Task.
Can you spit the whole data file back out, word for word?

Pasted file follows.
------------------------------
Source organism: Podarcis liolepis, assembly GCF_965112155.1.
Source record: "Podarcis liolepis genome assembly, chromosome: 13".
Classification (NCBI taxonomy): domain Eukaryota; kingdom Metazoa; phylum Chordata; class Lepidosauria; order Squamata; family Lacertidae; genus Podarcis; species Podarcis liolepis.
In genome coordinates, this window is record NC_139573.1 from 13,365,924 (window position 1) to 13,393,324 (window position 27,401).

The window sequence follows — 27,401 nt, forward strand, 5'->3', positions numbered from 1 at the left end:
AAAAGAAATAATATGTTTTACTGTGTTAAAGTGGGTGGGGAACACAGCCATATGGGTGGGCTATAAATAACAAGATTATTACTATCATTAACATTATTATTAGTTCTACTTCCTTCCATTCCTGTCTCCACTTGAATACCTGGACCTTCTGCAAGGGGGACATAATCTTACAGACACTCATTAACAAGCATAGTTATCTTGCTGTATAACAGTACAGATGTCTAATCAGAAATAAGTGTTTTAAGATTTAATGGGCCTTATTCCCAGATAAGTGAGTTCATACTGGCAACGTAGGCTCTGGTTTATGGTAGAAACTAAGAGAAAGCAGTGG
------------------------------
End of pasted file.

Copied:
Source organism: Podarcis liolepis, assembly GCF_965112155.1.
Source record: "Podarcis liolepis genome assembly, chromosome: 13".
Classification (NCBI taxonomy): domain Eukaryota; kingdom Metazoa; phylum Chordata; class Lepidosauria; order Squamata; family Lacertidae; genus Podarcis; species Podarcis liolepis.
In genome coordinates, this window is record NC_139573.1 from 13,365,924 (window position 1) to 13,393,324 (window position 27,401).

The window sequence follows — 27,401 nt, forward strand, 5'->3', positions numbered from 1 at the left end:
AAAAGAAATAATATGTTTTACTGTGTTAAAGTGGGTGGGGAACACAGCCATATGGGTGGGCTATAAATAACAAGATTATTACTATCATTAACATTATTATTAGTTCTACTTCCTTCCATTCCTGTCTCCACTTGAATACCTGGACCTTCTGCAAGGGGGACATAATCTTACAGACACTCATTAACAAGCATAGTTATCTTGCTGTATAACAGTACAGATGTCTAATCAGAAATAAGTGTTTTAAGATTTAATGGGCCTTATTCCCAGATAAGTGAGTTCATACTGGCAACGTAGGCTCTGGTTTATGGTAGAAACTAAGAGAAAGCAGTGG